Ciaran Carson, who died last year, was a prolific poet, prose writer, and translator, and a keen chronicler of his native Belfast. Still Life is a departure from his previous work: each poem takes a painting as its ostensible subject. The paintings are arranged in rough art-historical order, but Carson’s views of them are related through his own memories and associations, and as he walks with his wife, Dierdre, around the Belfast waterworks. Carson began composing the poems just after he received a diagnosis of lung cancer, and the book was published shortly after his death in 2019.
Poems composed in such circumstances might be expected to convey urgency, even fury. Instead, Carson takes his time, as if wandering through the paintings and recollections of his life, his city and its history. The companionship of his wife is constantly addressed. This atmosphere of intimacy extends to the casual way one memory or reference or painting will jog an exploration of another. The interaction between art and viewer, and the conscious placement of the poems in time and at specific points in the city, is the energetic pulse of the book, and it produces a profound sense of connection. The book is a steady celebration of aesthetic pleasure and the meaning it brings to life.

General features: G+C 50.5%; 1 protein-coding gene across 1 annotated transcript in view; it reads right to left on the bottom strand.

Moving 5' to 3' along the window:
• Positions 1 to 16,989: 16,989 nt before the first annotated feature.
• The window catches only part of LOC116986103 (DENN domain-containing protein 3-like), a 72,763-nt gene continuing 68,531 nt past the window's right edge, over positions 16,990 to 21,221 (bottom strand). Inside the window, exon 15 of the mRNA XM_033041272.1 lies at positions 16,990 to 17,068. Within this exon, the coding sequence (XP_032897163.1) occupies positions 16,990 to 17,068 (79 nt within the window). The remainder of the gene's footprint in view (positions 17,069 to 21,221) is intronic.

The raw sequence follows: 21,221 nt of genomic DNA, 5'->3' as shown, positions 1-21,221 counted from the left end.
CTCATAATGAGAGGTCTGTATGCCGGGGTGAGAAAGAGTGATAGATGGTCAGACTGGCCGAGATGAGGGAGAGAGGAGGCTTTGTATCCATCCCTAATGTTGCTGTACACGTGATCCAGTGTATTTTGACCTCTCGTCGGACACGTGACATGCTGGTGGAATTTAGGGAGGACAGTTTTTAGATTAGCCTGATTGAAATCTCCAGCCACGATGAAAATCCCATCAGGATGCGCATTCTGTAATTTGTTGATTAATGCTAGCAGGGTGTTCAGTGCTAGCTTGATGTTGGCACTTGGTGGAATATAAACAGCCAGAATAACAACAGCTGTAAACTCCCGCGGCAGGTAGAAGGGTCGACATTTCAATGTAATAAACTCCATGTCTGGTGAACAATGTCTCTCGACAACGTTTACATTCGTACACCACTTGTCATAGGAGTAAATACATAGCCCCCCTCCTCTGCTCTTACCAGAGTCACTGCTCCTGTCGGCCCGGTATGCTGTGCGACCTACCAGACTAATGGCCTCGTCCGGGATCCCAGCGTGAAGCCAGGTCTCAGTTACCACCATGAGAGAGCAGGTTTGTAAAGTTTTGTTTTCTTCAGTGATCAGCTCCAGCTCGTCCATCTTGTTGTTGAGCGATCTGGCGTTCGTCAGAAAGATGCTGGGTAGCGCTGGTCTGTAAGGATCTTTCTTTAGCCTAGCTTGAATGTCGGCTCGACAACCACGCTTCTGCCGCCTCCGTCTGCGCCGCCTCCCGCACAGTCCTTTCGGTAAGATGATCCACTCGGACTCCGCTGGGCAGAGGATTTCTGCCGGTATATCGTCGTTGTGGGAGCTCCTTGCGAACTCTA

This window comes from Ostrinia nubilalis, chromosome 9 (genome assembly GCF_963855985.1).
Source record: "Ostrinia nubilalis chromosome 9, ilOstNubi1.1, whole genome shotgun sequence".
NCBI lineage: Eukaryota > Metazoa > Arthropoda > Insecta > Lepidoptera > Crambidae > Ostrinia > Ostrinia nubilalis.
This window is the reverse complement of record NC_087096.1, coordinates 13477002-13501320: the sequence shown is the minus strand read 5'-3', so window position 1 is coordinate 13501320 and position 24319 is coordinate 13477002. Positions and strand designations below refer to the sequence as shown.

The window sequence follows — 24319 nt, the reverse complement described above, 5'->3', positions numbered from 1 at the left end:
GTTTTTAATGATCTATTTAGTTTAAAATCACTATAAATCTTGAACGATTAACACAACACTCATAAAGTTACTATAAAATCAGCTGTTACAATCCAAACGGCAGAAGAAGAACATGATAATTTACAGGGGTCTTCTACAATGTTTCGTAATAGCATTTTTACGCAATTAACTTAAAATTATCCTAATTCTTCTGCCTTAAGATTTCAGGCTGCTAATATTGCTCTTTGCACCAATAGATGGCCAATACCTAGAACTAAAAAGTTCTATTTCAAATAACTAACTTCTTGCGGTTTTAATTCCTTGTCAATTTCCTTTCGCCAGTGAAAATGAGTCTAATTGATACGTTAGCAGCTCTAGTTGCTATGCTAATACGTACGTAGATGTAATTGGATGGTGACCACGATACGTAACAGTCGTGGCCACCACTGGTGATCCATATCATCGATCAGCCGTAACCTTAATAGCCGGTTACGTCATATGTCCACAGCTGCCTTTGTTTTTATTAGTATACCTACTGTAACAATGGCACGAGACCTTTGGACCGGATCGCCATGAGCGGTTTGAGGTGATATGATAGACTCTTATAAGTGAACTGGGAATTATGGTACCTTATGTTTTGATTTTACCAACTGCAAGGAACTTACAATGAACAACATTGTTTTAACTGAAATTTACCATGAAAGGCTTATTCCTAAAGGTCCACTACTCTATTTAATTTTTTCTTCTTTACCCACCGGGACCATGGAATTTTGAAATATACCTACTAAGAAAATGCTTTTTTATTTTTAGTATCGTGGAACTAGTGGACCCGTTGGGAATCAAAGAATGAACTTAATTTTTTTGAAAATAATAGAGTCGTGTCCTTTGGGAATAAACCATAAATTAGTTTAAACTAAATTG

Although the settings are quotidian and the tone of the poems is relaxed, alarms and emergencies are studded throughout the book. They are almost tossed off, in a way that brings home the extent and frequency of violence in Troubles-era Belfast:
It’s 1973, and I’m pushing a pen in Family Income Supplements behind the City Hall.
The IRA were bombing downtown shops and offices on a weekly basis
It seems. My dreams are filled with wavering buildings avalanches of astonished
Glass. Now and then an alarm would sound and orderly the clerks would proceed
Into the ordinary, glad cacophony of screeching jeeps and klaxons wailing,
Freed for the day.
—“Diego Velázquez, Old Woman Cooking Eggs, 1618”